This makes designing conversations tricky. If the bot were to verify everything the ASR transcribed by repeating it back to the customer, that would make for a long and onerous conversation. However, it is crucial that it gets certain entities right, for security reasons and otherwise. These trade-offs made during conversation design form the core of the user experience offered by the bot.


Not only are ASR errors a challenge, but it turns out merely knowing whether the customer has finished speaking itself is not a trivial task. While Voice Activity Detection (VAD) has come a long way since its early days, state-of-art VAD models (simply VADs, hereon) still find it hard to confidently say whether a customer is still speaking. VADs are particularly sensitive to background noise and are easily confused by other people talking in the background.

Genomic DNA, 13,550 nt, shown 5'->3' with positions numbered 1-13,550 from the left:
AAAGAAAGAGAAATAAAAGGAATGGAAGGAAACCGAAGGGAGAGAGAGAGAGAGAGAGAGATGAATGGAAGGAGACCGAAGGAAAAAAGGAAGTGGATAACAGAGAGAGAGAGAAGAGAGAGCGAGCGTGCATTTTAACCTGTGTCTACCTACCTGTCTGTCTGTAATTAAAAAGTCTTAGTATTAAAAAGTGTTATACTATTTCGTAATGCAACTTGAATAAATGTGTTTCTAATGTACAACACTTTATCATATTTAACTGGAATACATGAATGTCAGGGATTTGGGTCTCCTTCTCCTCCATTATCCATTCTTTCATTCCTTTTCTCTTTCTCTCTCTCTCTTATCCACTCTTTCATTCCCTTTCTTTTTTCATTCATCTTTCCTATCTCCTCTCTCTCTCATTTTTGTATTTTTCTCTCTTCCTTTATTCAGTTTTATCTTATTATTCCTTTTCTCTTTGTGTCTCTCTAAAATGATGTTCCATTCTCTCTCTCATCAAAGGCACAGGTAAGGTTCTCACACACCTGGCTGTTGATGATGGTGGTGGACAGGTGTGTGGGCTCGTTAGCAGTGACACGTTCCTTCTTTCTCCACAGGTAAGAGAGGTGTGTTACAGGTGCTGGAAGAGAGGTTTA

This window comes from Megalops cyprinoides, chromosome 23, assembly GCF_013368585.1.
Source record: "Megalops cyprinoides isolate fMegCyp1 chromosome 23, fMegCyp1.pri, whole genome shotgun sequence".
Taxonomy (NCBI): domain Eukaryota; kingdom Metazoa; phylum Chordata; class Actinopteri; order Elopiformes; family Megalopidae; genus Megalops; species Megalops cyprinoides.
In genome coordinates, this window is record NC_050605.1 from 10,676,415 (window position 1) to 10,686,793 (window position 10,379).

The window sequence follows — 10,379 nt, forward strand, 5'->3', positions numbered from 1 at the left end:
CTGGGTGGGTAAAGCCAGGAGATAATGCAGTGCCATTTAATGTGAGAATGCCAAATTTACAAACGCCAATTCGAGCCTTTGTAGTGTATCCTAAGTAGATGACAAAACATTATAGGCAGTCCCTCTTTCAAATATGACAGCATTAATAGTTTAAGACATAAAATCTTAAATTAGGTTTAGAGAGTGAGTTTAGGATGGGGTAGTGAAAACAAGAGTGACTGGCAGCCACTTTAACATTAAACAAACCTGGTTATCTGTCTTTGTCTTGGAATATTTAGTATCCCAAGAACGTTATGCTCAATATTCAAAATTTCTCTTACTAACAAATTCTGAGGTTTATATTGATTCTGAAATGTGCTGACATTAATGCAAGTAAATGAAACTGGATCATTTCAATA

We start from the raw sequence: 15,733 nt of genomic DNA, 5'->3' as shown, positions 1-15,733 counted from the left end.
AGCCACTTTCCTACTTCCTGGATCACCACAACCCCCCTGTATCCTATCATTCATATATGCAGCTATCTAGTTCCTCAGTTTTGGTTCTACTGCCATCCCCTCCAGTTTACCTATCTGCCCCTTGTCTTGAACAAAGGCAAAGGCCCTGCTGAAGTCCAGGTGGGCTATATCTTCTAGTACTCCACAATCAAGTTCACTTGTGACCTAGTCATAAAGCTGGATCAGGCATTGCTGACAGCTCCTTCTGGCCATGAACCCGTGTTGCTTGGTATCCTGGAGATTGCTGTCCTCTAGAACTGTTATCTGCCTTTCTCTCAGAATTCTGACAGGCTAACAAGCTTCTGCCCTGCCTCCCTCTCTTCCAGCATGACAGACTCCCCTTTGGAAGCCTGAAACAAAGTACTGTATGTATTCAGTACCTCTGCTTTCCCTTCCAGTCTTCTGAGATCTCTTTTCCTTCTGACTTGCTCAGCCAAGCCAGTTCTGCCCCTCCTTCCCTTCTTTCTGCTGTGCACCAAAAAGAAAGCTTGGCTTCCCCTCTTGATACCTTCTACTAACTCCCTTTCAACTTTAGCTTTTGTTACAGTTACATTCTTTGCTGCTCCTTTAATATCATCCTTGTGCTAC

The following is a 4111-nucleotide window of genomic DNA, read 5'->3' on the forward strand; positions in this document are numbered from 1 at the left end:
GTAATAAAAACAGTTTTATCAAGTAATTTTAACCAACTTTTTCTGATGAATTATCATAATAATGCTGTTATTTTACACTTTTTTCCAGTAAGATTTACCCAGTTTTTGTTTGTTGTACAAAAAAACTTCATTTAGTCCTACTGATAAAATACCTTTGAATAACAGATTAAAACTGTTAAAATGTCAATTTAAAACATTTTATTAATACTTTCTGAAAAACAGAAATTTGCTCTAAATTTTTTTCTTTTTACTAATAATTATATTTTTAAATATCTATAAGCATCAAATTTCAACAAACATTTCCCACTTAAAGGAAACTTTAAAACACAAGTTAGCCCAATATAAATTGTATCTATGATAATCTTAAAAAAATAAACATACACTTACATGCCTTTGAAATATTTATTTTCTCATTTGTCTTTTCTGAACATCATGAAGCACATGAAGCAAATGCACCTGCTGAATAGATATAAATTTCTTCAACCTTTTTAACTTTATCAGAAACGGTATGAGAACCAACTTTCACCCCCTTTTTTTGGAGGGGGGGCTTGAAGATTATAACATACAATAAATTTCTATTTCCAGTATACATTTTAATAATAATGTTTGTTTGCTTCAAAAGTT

I highlight just two fundamental issues with VAD – false positives and false negatives – in the interest of brevity. False positives occur if the VAD believes that the customer is still speaking when, in reality, they are not. This can cause the bot to wait for longer than it should, leading to awkward pauses. On the other hand, false negatives occur if the VAD falsely concludes the customer is not speaking, even before they stop talking. Consequently, the bot might start talking over the customer, responding to an incomplete customer utterance.


While seamless user experience (UX) is a key consideration throughout this article, this section focuses on three illustrative but not limiting aspects – latency, speech characteristics and voice persona.